An idea like Badges for Learning builds on the ideas of many people. It gets carried forward until it finds the right moment, the right conditions, and the right influencers who can give an idea traction. We can see flickers of the idea in Eva Baker’s End of Testing, and a case for badges in Philipp Schmidt’s peer to peer recognition. Paul Resnick was hinting at the need for portability of reputation in 2000, and of course Xbox launched achievements in 2002. James Gee and the MacArthur Foundation were talking about badges back in 2007, and Mozilla gotinterested in the badge portability piece in 2010. Not quite enough to launch badges into the stratosphere, but an auspicious start to a good idea.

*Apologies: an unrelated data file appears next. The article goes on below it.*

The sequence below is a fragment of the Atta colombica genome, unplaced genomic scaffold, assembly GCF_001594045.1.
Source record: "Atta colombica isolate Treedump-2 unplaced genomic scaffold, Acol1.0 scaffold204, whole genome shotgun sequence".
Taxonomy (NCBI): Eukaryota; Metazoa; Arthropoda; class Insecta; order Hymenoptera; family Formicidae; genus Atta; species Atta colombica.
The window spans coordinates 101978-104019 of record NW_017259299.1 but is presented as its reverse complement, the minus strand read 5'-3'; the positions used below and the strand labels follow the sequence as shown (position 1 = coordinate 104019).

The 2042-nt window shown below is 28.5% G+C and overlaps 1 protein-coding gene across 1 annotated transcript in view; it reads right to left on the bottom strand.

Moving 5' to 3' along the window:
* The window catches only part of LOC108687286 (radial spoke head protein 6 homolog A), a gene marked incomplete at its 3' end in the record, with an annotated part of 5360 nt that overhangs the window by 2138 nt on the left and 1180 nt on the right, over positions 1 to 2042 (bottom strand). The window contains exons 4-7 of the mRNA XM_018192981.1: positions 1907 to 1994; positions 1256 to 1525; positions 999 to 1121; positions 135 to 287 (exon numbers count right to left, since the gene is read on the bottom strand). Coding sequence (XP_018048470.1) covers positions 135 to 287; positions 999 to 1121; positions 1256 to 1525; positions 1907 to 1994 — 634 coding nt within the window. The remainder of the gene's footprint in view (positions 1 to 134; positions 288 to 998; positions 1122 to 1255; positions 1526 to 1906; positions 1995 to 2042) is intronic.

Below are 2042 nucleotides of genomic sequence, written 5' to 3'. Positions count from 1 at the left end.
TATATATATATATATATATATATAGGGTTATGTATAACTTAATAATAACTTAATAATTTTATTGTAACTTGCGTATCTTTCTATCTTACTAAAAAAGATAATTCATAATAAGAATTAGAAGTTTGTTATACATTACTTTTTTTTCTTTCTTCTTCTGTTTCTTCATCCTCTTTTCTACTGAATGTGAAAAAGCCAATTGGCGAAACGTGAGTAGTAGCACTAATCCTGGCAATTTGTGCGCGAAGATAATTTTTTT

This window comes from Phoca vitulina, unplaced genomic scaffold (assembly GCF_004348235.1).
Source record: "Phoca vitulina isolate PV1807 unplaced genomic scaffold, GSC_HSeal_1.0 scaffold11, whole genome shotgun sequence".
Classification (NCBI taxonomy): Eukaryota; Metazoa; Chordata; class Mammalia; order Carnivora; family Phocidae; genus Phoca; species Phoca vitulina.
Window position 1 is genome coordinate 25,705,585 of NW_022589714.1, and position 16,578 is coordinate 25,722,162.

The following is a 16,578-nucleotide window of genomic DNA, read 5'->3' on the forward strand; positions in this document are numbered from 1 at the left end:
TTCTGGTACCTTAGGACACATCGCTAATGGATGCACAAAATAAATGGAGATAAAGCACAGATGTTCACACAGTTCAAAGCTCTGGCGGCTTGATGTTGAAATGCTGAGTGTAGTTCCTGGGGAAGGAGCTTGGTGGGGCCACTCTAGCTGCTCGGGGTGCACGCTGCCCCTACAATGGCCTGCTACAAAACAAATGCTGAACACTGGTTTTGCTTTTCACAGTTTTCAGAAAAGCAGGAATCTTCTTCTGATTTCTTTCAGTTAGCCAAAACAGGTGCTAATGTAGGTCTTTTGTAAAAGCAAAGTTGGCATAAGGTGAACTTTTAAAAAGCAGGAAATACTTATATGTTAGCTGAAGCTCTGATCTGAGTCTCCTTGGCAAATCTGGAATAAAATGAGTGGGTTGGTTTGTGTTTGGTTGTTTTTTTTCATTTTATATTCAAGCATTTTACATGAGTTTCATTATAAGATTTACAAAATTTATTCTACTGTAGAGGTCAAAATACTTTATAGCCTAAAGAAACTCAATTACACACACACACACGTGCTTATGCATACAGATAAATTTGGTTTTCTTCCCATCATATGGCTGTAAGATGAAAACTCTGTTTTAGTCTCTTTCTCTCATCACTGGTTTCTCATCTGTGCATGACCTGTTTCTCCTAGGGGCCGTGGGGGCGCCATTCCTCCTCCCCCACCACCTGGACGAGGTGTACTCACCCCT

Along came the Badges for Lifelong Learning initiative in 2011, which, thanks to the MacArthur Foundation, made the Badges for Lifelong Learning Competition possible, and funded Mozilla to roll out its Open Badges Infrastructure. Our early collaborators included NASA, 4-H, Girl Scouts, Microsoft, Intel, Motorola, Corporation for Public Broadcasting, UC Davis, Department of Education, National Manufacturing Institute, Disney, the Smithsonian, the American Library Association and other big organizations that helped create an early badge ecosystem.